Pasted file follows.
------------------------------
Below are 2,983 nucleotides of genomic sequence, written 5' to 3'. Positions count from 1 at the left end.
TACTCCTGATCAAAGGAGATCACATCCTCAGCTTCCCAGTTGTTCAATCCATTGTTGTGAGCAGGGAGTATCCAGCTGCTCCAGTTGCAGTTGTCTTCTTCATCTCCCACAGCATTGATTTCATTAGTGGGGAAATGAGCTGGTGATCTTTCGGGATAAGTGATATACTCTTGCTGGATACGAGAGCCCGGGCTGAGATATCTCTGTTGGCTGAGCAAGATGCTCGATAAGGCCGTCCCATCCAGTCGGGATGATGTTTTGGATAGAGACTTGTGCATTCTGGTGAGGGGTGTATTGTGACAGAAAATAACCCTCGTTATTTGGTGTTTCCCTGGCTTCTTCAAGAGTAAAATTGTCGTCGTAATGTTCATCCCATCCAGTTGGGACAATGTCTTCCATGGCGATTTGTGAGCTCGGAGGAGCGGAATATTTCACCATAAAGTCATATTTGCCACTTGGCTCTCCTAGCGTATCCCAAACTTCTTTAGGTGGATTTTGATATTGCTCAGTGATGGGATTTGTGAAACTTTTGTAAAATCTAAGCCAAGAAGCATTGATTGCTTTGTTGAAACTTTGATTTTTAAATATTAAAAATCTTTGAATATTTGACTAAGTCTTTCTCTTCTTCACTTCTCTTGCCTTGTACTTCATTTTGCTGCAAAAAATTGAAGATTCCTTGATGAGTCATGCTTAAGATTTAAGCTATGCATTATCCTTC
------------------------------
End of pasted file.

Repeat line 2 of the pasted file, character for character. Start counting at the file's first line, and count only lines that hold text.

TACTCCTGATCAAAGGAGATCACATCCTCAGCTTCCCAGTTGTTCAATCCATTGTTGTGAGCAGGGAGTATCCAGCTGCTCCAGTTGCAGTTGTCTTCTTCATCTCCCACAGCATTGATTTCATTAGTGGGGAAATGAGCTGGTGATCTTTCGGGATAAGTGATATACTCTTGCTGGATACGAGAGCCCGGGCTGAGATATCTCTGTTGGCTGAGCAAGATGCTCGATAAGGCCGTCCCATCCAGTCGGGATGATGTTTTGGATAGAGACTTGTGCATTCTGGTGAGGGGTGTATTGTGACAGAAAATAACCCTCGTTATTTGGTGTTTCCCTGGCTTCTTCAAGAGTAAAATTGTCGTCGTAATGTTCATCCCATCCAGTTGGGACAATGTCTTCCATGGCGATTTGTGAGCTCGGAGGAGCGGAATATTTCACCATAAAGTCATATTTGCCACTTGGCTCTCCTAGCGTATCCCAAACTTCTTTAGGTGGATTTTGATATTGCTCAGTGATGGGATTTGTGAAACTTTTGTAAAATCTAAGCCAAGAAGCATTGATTGCTTTGTTGAAACTTTGATTTTTAAATATTAAAAATCTTTGAATATTTGACTAAGTCTTTCTCTTCTTCACTTCTCTTGCCTTGTACTTCATTTTGCTGCAAAAAATTGAAGATTCCTTGATGAGTCATGCTTAAGATTTAAGCTATGCATTATCCTTC